US6876169B2 - Method and controller for field weakening operation of AC machines - Google Patents

Method and controller for field weakening operation of AC machines Download PDF

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US6876169B2
US6876169B2 US10341997 US34199703A US6876169B2 US 6876169 B2 US6876169 B2 US 6876169B2 US 10341997 US10341997 US 10341997 US 34199703 A US34199703 A US 34199703A US 6876169 B2 US6876169 B2 US 6876169B2
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state vector
signal
proportional
integral
error signal
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US20040135538A1 (en )
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Gabriel Gallegos-Lopez
James E. Walters
Fani S. Gunawan
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Delphi Technologies IP Ltd
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Delphi Technologies Inc
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    • HELECTRICITY
    • H02GENERATION; CONVERSION OR DISTRIBUTION OF ELECTRIC POWER
    • H02PCONTROL OR REGULATION OF ELECTRIC MOTORS, ELECTRIC GENERATORS OR DYNAMO-ELECTRIC CONVERTERS; CONTROLLING TRANSFORMERS, REACTORS OR CHOKE COILS
    • H02P21/00Arrangements or methods for the control of electric machines by vector control, e.g. by control of field orientation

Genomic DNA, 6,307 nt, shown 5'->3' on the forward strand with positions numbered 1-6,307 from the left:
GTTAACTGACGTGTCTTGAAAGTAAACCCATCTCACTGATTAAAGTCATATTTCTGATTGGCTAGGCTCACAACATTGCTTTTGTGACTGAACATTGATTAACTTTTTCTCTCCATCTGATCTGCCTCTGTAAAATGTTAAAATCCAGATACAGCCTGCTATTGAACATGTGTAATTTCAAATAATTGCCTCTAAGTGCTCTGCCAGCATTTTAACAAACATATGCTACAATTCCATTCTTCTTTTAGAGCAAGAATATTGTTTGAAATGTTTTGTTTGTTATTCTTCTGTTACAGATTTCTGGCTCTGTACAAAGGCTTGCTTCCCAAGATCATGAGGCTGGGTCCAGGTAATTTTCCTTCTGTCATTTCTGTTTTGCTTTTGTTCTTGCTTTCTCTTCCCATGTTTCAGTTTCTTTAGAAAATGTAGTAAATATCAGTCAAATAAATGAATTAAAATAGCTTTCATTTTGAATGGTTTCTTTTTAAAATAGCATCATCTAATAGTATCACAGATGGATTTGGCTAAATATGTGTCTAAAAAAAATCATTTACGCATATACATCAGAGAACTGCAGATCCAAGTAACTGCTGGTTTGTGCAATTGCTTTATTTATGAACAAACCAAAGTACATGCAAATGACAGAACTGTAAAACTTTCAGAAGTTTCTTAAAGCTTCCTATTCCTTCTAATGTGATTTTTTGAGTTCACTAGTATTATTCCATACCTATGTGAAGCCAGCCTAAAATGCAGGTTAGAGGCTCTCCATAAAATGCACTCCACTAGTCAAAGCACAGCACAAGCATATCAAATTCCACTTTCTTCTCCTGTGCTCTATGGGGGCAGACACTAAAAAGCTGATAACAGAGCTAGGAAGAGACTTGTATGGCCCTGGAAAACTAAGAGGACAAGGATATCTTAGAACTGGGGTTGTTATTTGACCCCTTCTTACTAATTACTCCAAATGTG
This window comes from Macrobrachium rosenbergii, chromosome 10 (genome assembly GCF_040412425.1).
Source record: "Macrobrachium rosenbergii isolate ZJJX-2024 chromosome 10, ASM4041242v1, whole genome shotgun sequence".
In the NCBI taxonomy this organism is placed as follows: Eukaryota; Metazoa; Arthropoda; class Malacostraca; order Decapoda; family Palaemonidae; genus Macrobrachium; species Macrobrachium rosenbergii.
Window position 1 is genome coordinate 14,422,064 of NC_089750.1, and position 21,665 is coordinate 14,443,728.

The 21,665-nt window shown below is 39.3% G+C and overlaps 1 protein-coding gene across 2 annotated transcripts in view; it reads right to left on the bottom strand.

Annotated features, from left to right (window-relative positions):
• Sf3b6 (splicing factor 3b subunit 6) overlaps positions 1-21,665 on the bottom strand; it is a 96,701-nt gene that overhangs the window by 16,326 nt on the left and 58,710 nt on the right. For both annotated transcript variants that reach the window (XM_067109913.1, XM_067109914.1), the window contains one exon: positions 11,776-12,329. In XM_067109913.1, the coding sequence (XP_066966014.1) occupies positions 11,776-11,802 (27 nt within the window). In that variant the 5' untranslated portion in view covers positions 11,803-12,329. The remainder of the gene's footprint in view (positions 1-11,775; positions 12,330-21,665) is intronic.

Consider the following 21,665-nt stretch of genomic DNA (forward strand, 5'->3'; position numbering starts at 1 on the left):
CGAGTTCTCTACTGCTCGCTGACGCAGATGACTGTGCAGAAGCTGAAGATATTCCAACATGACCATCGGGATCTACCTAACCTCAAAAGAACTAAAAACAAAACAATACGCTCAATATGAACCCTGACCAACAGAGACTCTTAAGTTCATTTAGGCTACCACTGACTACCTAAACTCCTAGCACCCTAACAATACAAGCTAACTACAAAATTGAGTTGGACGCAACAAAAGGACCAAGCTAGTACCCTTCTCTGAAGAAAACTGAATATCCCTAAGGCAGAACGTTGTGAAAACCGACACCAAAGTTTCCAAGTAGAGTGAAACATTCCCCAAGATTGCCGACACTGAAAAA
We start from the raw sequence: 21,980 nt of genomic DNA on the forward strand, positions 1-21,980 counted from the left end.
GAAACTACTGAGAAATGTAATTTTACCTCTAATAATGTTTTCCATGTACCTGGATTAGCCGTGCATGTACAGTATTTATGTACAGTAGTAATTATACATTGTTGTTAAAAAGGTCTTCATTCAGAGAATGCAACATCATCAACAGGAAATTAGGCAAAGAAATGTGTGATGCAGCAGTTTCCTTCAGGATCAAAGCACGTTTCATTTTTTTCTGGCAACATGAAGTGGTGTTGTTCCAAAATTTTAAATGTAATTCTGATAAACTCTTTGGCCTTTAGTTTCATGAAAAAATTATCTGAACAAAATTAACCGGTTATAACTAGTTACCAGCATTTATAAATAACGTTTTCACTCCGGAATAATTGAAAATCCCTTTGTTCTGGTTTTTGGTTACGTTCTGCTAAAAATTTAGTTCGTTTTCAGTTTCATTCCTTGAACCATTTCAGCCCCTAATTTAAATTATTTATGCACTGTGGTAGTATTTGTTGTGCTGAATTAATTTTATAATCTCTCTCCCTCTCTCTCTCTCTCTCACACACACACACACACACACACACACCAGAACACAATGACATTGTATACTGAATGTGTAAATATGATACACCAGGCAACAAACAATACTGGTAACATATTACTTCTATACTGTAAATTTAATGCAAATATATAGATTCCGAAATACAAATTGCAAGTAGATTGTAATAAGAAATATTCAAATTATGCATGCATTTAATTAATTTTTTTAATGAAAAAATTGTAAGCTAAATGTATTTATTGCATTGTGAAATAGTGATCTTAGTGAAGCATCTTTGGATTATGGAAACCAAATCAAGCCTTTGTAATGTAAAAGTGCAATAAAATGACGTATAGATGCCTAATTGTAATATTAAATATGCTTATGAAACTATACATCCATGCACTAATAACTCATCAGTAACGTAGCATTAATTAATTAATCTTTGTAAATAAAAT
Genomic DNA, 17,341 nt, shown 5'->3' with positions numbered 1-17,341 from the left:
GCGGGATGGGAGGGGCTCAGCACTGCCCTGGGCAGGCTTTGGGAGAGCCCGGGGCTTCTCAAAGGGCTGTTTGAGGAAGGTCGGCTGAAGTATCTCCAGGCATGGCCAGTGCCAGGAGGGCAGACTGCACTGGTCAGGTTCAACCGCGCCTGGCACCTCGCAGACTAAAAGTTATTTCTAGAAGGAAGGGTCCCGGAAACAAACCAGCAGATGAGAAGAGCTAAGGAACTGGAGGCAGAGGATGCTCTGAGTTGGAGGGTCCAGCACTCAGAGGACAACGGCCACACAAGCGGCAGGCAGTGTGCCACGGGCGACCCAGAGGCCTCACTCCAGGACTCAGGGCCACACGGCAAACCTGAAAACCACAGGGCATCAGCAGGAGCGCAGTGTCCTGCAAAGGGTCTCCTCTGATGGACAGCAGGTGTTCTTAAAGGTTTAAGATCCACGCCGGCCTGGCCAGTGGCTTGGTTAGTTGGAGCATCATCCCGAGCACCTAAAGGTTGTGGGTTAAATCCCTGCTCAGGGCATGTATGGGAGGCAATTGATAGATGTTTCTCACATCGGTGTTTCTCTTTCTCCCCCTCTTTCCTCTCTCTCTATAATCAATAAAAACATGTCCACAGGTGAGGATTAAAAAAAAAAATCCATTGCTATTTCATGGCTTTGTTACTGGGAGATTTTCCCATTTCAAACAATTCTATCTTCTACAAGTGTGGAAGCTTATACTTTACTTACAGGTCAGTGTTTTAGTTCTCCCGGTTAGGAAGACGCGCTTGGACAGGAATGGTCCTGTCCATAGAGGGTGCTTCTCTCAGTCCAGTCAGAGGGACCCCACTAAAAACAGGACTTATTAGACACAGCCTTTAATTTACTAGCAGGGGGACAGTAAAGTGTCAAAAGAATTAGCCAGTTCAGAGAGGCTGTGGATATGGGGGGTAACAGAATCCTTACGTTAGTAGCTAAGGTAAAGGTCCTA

• H02P21/06Rotor flux based control involving the use of rotor position or rotor speed sensors
    • HELECTRICITY
    • H02GENERATION; CONVERSION OR DISTRIBUTION OF ELECTRIC POWER
    • H02PCONTROL OR REGULATION OF ELECTRIC MOTORS, ELECTRIC GENERATORS OR DYNAMO-ELECTRIC CONVERTERS; CONTROLLING TRANSFORMERS, REACTORS OR CHOKE COILS
    • H02P21/00Arrangements or methods for the control of electric machines by vector control, e.g. by control of field orientation
    • H02P21/22Current control, e.g. using a current control loop

Abstract

Method for providing current regulation and a current controller (10) for an electric machine (30) are provided. The method includes receiving a state vector time signal (36) indicative of a time interval when a switching state vector is activated and comparing the received state vector time signal to a commanded state vector time signal (38). The method further includes using the result of the comparison to regulate a direct axis current signal (42, 44) input to an electric machine controller. The current controller (10) includes a state vector error comparator for comparing a received state vector time signal to a commanded state vector time signal and generating a state vector time error. This error is processed by a PI controller, coupled to the state vector error comparator, for providing a direct axis current signal output responsive to the state vector time error to an electric machine.

Description

BACKGROUND OF THE INVENTION

The present invention is generally related to control of electric machines, and, more particularly, to a controller device and method for providing current control of power converter driven electric machines.